Ethical Elephant Experience in Thailand

Hot Water for Elephants

Riding an elephant in Thailand on your bucket list? Re-think your list.

I like to think that any tourist planning to visit South East Asia and interact with animals would do some research into the type of establishment they are participating in and giving money too. Unfortunately the high number of tourists who ride elephants and visit tiger temples in Thailand every year suggests otherwise.

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Feeding the ellies some sugarcane at Hug Elephant Sanctuary in Chiang Mai, Thailand
Making a Difference

I would love to see tourists taking responsibility for their actions. In the Western world, we are so lucky that we have the money and often the time to travel to places like South East Asia. When I first visited Thailand, I could find only TWO elephant sanctuaries that did not offer rides. Four years later there has been a burst in ‘no riding’ sanctuaries in Chiang Mai and it is thanks to the tourists who drive the demand for this. If there is no demand for elephant riding, then local Thai people will be encouraged to use their elephants in alternative tourist settings such as feeding and bathing with them.

Elephant Abuse

Elephants are not made to carry items on their backs. The metal racks placed upon them during tourist rides does lasting damage and deforms the elephant’s back. Working elephants are subject to cruel and abusive ways of taming them known as ‘the crush’ in which elephants are tied up for days or weeks and violently abused until they will comply with the abusers’ commands. Many elephants are trained from an extremely young age which includes being separated from their mothers. Elephants are often blinded on purpose, as a blind elephant is that much easier to control. Large metal hooks are driven into wounds to force the elephant to turn left and right. The skin around the tusks is often hacked at in order to sell as much of the tusk as possible on the ivory black market.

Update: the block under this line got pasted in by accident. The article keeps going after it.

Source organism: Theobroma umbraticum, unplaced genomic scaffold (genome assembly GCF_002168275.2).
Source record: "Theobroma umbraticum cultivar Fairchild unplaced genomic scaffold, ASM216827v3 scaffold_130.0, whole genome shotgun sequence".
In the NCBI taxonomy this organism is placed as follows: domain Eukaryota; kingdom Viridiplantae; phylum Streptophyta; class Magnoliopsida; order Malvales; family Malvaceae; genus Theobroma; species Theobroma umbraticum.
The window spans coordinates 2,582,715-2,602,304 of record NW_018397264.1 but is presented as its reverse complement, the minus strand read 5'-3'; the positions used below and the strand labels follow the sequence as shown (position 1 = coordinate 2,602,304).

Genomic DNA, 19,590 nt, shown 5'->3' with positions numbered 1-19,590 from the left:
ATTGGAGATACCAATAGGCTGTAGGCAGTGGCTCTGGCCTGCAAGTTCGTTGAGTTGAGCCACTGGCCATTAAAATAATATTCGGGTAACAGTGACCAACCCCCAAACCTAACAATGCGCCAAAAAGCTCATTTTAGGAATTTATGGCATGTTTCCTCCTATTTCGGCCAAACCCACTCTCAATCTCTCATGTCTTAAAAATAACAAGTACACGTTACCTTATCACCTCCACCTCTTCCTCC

The Future

Ideally these elephants would be rehabilitated and released into the wild. Unfortunately in Thailand this is often not possible, either the elephants rampage local farms, are too dependent on humans. or there is simply not enough jungle to realise them back into. Luckily Thai locals have set up sanctuaries such as Elephant Nature Park and Hug Elephant Sanctuary (two that I’ve personally visited!) to protect them, work with them and boost local tourism using them.

So here’s to the Thais and the tourists, changing the fate of elephants in Thailand little by little…

Links to sanctuaries visited:

Thailand: http://www.hugelephantssanctuary.com/

Thailand: https://www.elephantnaturepark.org/

Cambodia: http://www.elephantvalleyproject.org/

Even better yet – head to Khao Yai National Park and see elephants in the wild!

Heading up to Chiang Mai for your elephant sanctuary? Book your tickets here? The more tickets and trips you book, the cheaper it gets!

What are your elephant experiences? Any other ethical places to recommend?

Never Smile at Indian Men…and Other Bullshit

Are you thinking about solo female travel in India? Having researched and read so many travel blogs over my travelling lifetime I feel I really want to blog about dispelling some horrendous and detrimental myths there are, particularly about travel in places such as Sri Lanka and  India.

Below are some of the following ‘tips’ that I read before both my solo trips:

  • Wear a wedding ring
  • Never tell anyone you are travelling alone
  • Say you are meeting your ‘husband’ later on
  • Don’t stay in cheap accommodation – it’s for prostitutes
  • Never tell anyone where you are staying
  • Don’t take night trains (as read in Lonely Planet!)
  • Don’t talk to locals
  • Don’t smile at Indian men